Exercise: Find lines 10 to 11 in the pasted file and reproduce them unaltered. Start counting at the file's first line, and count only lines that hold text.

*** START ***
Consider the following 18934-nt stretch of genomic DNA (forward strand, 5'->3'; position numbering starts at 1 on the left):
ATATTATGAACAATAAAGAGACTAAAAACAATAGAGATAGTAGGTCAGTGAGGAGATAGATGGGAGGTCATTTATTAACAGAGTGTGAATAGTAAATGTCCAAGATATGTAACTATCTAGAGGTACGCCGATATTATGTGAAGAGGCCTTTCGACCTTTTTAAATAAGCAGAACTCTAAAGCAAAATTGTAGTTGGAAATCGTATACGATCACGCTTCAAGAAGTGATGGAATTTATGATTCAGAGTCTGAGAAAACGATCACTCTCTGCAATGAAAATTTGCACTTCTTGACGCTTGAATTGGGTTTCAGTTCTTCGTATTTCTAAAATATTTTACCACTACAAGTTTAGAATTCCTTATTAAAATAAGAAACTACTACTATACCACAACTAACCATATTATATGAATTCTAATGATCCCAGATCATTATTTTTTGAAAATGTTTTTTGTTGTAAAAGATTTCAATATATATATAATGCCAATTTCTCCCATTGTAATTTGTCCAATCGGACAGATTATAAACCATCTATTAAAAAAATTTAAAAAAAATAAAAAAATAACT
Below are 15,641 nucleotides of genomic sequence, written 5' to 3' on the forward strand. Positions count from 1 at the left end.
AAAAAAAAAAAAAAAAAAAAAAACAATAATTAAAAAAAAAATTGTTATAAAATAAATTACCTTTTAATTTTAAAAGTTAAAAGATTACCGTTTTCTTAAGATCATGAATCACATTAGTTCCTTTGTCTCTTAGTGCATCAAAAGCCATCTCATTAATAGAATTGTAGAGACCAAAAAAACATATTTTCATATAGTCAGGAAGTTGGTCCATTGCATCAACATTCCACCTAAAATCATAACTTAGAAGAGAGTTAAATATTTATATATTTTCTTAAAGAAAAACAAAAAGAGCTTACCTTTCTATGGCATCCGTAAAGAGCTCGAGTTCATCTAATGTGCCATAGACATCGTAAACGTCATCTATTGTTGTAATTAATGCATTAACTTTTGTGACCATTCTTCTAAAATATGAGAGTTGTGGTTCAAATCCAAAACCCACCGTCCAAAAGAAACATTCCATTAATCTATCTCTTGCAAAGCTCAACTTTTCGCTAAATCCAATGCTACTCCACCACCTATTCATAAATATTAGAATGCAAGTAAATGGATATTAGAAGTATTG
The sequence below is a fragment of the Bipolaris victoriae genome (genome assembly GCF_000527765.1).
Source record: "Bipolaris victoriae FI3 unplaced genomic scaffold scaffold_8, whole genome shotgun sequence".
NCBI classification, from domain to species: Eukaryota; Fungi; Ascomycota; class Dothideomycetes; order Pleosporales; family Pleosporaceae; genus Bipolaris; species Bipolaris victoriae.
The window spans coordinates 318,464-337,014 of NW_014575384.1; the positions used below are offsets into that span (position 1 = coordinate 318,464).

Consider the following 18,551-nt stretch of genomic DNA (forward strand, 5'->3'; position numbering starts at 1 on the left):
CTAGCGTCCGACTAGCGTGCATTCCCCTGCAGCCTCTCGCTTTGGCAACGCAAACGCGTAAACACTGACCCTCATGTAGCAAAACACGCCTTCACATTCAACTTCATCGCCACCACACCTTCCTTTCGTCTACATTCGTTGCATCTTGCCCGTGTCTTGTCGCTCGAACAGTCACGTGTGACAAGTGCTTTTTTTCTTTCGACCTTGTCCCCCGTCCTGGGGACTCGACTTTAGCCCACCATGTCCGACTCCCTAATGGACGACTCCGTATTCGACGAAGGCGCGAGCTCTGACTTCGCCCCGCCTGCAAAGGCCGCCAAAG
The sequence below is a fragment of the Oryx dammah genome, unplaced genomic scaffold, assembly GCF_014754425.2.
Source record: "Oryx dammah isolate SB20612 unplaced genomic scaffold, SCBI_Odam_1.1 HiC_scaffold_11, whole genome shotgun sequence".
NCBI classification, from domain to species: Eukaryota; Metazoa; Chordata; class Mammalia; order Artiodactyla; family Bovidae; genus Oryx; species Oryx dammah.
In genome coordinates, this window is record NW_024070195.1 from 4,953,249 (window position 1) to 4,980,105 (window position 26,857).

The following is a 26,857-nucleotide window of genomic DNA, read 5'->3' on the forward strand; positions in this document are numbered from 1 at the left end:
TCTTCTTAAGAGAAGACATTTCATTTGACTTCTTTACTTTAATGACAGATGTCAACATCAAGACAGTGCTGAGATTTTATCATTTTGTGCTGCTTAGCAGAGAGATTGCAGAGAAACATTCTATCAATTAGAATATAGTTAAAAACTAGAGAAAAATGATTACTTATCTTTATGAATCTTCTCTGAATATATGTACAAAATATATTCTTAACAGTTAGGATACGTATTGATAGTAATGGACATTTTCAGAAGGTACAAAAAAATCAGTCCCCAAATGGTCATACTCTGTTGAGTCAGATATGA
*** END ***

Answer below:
CTAGCGTCCGACTAGCGTGCATTCCCCTGCAGCCTCTCGCTTTGGCAACGCAAACGCGTAAACACTGACCCTCATGTAGCAAAACACGCCTTCACATTCAACTTCATCGCCACCACACCTTCCTTTCGTCTACATTCGTTGCATCTTGCCCGTGTCTTGTCGCTCGAACAGTCACGTGTGACAAGTGCTTTTTTTCTTTCGACCTTGTCCCCCGTCCTGGGGACTCGACTTTAGCCCACCATGTCCGACTCCCTAATGGACGACTCCGTATTCGACGAAGGCGCGAGCTCTGACTTCGCCCCGCCTGCAAAGGCCGCCAAAG
The sequence below is a fragment of the Oryx dammah genome, unplaced genomic scaffold, assembly GCF_014754425.2.